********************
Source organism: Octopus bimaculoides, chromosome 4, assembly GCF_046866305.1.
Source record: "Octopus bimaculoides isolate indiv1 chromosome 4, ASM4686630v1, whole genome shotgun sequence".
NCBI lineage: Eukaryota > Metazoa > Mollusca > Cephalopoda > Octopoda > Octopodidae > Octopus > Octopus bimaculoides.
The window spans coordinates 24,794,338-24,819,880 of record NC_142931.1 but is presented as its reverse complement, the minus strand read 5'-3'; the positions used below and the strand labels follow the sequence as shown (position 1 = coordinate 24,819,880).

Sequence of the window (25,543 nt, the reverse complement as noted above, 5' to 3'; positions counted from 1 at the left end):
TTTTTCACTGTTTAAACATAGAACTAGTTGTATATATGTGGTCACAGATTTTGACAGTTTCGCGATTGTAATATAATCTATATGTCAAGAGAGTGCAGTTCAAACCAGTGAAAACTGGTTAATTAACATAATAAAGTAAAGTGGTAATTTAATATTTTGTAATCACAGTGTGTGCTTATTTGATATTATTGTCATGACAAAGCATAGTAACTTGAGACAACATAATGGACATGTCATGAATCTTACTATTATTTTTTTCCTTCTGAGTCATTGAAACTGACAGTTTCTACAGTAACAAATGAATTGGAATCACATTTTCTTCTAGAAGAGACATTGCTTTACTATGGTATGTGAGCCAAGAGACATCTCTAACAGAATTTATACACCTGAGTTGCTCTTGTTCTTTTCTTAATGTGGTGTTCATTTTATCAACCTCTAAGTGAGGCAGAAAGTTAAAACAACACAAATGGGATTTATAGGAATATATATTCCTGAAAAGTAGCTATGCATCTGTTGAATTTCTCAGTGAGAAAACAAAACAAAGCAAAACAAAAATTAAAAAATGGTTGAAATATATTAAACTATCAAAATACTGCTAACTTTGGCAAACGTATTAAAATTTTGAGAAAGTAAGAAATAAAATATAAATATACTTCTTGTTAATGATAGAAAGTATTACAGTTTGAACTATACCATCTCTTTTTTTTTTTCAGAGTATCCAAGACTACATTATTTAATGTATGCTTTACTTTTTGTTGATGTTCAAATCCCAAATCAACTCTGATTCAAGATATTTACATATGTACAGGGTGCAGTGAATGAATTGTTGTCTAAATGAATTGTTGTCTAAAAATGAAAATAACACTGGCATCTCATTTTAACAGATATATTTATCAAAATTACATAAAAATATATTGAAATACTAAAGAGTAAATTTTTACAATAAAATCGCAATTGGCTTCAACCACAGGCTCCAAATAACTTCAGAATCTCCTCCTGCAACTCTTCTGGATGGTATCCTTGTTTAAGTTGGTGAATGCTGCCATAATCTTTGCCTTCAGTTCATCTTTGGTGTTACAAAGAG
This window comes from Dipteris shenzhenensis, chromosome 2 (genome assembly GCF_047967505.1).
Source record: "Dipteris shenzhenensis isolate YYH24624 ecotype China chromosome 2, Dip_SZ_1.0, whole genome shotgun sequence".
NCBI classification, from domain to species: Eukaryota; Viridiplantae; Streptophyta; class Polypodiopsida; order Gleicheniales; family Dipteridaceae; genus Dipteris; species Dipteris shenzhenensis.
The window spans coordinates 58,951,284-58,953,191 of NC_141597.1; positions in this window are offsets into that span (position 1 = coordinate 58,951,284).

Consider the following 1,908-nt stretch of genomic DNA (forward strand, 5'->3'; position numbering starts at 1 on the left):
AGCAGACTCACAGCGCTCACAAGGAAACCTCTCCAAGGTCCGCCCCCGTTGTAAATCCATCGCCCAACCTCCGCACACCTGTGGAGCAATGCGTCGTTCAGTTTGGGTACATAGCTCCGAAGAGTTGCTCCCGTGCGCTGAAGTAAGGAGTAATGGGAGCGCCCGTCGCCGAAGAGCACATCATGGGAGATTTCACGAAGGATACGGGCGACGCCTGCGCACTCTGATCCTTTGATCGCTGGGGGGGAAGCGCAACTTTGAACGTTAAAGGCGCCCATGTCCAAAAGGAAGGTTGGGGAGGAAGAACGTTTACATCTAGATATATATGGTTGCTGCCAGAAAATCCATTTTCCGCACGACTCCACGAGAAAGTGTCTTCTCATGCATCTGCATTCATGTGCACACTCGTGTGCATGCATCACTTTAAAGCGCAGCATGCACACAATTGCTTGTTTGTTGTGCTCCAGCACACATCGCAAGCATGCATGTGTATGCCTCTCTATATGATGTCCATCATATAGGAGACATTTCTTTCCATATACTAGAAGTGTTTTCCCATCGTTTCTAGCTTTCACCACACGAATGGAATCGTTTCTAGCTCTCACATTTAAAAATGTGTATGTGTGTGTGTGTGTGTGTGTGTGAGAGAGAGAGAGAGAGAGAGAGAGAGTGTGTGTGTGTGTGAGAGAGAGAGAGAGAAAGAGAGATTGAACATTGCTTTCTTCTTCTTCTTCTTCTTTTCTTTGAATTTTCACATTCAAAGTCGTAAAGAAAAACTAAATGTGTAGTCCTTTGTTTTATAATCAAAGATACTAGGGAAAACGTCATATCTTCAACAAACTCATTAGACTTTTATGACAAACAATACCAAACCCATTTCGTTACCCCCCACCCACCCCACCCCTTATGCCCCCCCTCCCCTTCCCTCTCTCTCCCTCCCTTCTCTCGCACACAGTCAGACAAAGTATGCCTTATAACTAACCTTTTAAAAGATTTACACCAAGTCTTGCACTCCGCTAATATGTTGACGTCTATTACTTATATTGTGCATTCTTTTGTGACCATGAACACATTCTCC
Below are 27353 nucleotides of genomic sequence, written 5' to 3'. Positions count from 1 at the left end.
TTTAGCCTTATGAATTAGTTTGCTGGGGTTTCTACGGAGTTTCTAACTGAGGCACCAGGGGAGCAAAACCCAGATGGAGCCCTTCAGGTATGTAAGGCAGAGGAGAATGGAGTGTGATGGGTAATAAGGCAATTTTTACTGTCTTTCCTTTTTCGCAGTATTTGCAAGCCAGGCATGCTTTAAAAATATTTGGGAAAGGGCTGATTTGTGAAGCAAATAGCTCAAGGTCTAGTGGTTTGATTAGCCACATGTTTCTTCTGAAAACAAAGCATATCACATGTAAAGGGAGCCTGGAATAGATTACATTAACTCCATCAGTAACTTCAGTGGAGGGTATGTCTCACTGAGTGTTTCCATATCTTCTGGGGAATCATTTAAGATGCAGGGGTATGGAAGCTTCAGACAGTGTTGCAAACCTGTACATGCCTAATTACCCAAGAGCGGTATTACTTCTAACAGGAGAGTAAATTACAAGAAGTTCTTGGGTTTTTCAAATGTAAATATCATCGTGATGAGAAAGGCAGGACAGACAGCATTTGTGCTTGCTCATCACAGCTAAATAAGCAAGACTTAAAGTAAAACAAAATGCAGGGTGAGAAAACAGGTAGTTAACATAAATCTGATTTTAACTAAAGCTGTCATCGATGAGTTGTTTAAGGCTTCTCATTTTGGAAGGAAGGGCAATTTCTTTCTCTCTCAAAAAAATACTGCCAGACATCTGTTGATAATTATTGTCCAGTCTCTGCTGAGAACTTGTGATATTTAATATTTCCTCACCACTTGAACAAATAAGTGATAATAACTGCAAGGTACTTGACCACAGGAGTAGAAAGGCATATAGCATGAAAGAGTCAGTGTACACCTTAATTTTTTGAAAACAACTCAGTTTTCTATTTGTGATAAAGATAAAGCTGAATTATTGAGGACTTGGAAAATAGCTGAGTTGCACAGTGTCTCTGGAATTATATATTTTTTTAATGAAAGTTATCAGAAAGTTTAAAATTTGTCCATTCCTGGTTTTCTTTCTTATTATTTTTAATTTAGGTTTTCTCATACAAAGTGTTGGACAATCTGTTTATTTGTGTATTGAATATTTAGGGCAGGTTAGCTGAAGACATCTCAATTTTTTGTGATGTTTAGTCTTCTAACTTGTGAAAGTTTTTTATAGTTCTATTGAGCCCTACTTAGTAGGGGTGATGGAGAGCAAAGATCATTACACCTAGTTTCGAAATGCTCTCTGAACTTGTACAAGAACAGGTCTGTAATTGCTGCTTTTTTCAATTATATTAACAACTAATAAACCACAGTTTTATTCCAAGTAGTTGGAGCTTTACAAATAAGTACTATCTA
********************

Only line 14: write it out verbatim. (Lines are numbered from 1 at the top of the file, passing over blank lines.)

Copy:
TTTAGCCTTATGAATTAGTTTGCTGGGGTTTCTACGGAGTTTCTAACTGAGGCACCAGGGGAGCAAAACCCAGATGGAGCCCTTCAGGTATGTAAGGCAGAGGAGAATGGAGTGTGATGGGTAATAAGGCAATTTTTACTGTCTTTCCTTTTTCGCAGTATTTGCAAGCCAGGCATGCTTTAAAAATATTTGGGAAAGGGCTGATTTGTGAAGCAAATAGCTCAAGGTCTAGTGGTTTGATTAGCCACATGTTTCTTCTGAAAACAAAGCATATCACATGTAAAGGGAGCCTGGAATAGATTACATTAACTCCATCAGTAACTTCAGTGGAGGGTATGTCTCACTGAGTGTTTCCATATCTTCTGGGGAATCATTTAAGATGCAGGGGTATGGAAGCTTCAGACAGTGTTGCAAACCTGTACATGCCTAATTACCCAAGAGCGGTATTACTTCTAACAGGAGAGTAAATTACAAGAAGTTCTTGGGTTTTTCAAATGTAAATATCATCGTGATGAGAAAGGCAGGACAGACAGCATTTGTGCTTGCTCATCACAGCTAAATAAGCAAGACTTAAAGTAAAACAAAATGCAGGGTGAGAAAACAGGTAGTTAACATAAATCTGATTTTAACTAAAGCTGTCATCGATGAGTTGTTTAAGGCTTCTCATTTTGGAAGGAAGGGCAATTTCTTTCTCTCTCAAAAAAATACTGCCAGACATCTGTTGATAATTATTGTCCAGTCTCTGCTGAGAACTTGTGATATTTAATATTTCCTCACCACTTGAACAAATAAGTGATAATAACTGCAAGGTACTTGACCACAGGAGTAGAAAGGCATATAGCATGAAAGAGTCAGTGTACACCTTAATTTTTTGAAAACAACTCAGTTTTCTATTTGTGATAAAGATAAAGCTGAATTATTGAGGACTTGGAAAATAGCTGAGTTGCACAGTGTCTCTGGAATTATATATTTTTTTAATGAAAGTTATCAGAAAGTTTAAAATTTGTCCATTCCTGGTTTTCTTTCTTATTATTTTTAATTTAGGTTTTCTCATACAAAGTGTTGGACAATCTGTTTATTTGTGTATTGAATATTTAGGGCAGGTTAGCTGAAGACATCTCAATTTTTTGTGATGTTTAGTCTTCTAACTTGTGAAAGTTTTTTATAGTTCTATTGAGCCCTACTTAGTAGGGGTGATGGAGAGCAAAGATCATTACACCTAGTTTCGAAATGCTCTCTGAACTTGTACAAGAACAGGTCTGTAATTGCTGCTTTTTTCAATTATATTAACAACTAATAAACCACAGTTTTATTCCAAGTAGTTGGAGCTTTACAAATAAGTACTATCTA